Not all fraudsters are strangers. Even partners, associates, law clerks or other employees may turn to fraud because of financial pressures from a divorce, failed business venture, or other personal crisis. Its usually the last person you’d expect, and often one of your most long-standing and trusted employees.
Here are the red flags:
- Someone never takes vacation or sick leave, works overly long hours, or refuses to delegate work.
- A firm member undergoes a sudden change in lifestyle or change in temperament.
- The firm receives mail for a corporation for which no client file is opened or billed, or minute books are kept in the lawyer’s office instead of with the corporate law clerk.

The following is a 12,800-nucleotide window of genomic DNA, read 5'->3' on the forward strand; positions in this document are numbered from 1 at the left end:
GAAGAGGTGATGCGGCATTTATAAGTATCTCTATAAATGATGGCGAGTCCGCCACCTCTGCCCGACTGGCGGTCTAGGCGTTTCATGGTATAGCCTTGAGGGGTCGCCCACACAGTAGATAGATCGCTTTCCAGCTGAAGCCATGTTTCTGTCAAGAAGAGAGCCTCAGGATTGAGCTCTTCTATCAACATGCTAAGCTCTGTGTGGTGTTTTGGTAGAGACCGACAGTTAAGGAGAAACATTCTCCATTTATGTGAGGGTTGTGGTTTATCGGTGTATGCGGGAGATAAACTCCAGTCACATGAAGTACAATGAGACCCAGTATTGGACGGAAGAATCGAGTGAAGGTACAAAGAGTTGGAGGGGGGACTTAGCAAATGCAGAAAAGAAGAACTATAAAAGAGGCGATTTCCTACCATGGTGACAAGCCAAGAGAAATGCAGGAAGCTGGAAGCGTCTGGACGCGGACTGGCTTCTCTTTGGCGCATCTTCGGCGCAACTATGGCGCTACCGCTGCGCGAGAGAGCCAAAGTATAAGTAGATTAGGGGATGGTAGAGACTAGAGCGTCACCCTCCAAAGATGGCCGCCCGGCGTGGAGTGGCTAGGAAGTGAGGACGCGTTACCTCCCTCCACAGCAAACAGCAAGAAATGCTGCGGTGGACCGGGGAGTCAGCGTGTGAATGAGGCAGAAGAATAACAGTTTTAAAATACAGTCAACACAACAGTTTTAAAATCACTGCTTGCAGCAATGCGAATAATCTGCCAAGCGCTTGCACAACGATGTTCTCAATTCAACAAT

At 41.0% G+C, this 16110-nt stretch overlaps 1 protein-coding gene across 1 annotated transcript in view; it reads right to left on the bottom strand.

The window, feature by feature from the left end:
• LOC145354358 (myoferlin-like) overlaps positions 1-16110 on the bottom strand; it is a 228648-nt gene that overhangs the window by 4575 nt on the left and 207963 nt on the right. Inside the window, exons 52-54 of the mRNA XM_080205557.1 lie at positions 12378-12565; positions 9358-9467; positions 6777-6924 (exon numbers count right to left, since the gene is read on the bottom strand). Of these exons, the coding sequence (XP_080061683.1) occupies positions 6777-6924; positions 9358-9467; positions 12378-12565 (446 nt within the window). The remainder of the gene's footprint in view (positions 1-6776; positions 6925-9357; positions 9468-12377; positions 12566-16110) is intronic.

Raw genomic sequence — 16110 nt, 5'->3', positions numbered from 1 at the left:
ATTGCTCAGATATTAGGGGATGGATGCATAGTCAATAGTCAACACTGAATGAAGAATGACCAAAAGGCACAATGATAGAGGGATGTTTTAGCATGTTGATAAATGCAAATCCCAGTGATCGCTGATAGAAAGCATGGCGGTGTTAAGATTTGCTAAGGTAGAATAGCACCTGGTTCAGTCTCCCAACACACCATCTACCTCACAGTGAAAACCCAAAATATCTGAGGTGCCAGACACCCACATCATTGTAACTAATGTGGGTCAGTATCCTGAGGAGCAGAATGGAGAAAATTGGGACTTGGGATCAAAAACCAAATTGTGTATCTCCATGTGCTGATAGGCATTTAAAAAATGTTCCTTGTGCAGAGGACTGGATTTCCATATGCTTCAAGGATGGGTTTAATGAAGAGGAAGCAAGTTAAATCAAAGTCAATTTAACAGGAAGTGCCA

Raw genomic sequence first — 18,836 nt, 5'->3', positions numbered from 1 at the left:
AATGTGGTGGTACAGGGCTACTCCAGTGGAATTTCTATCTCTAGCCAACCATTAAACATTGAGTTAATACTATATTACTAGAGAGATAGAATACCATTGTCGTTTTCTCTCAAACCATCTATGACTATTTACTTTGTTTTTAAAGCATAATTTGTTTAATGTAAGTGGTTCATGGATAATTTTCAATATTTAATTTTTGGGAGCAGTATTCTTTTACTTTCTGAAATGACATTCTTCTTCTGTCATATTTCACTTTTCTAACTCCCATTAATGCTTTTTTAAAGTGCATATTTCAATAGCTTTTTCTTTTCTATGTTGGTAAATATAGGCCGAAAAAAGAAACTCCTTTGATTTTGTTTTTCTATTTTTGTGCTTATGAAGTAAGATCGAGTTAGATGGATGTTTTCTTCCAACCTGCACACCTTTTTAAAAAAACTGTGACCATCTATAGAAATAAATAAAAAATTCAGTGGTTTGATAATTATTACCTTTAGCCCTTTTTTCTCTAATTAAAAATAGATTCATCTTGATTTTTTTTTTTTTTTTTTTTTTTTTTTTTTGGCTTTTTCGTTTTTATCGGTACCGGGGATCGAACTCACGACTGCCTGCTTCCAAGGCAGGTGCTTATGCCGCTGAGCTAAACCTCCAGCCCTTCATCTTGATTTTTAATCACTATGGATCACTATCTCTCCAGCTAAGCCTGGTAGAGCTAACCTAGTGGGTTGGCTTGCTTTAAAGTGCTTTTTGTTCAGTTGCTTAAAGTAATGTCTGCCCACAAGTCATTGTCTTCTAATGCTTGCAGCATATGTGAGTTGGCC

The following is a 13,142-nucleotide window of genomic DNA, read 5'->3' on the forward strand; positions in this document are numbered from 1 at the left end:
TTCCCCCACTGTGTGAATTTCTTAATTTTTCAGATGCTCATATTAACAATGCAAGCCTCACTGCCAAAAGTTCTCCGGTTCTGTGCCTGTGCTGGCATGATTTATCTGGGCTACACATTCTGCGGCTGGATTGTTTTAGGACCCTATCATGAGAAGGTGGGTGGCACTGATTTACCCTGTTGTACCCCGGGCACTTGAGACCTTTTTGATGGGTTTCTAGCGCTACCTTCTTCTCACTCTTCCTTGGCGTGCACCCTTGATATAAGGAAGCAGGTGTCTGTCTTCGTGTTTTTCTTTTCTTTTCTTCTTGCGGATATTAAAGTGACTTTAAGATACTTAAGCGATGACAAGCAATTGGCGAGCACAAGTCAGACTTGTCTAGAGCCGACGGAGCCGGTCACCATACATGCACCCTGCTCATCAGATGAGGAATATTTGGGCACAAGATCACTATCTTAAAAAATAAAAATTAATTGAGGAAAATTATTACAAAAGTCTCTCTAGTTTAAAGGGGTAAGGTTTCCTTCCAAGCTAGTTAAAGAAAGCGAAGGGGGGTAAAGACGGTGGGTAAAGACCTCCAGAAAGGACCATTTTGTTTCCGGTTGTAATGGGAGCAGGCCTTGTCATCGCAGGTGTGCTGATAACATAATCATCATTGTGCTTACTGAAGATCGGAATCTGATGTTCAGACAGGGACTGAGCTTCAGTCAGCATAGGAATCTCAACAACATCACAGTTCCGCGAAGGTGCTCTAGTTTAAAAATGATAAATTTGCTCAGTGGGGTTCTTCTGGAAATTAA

- Unusual patterns such as a sudden increase in payments to a person or credit card company or government, or complaints about slow payment from suppliers or clients, or an increase in written-off work in progress (WIP).
For more information, and directions on what to do if you have a suspected or real fraud, see “Fraud on the Inside: What to do when partners, associates or staff commit fraud” in the Winter 2008/2009 issue of LAWPRO Magazine at www.lawpro.ca/magazine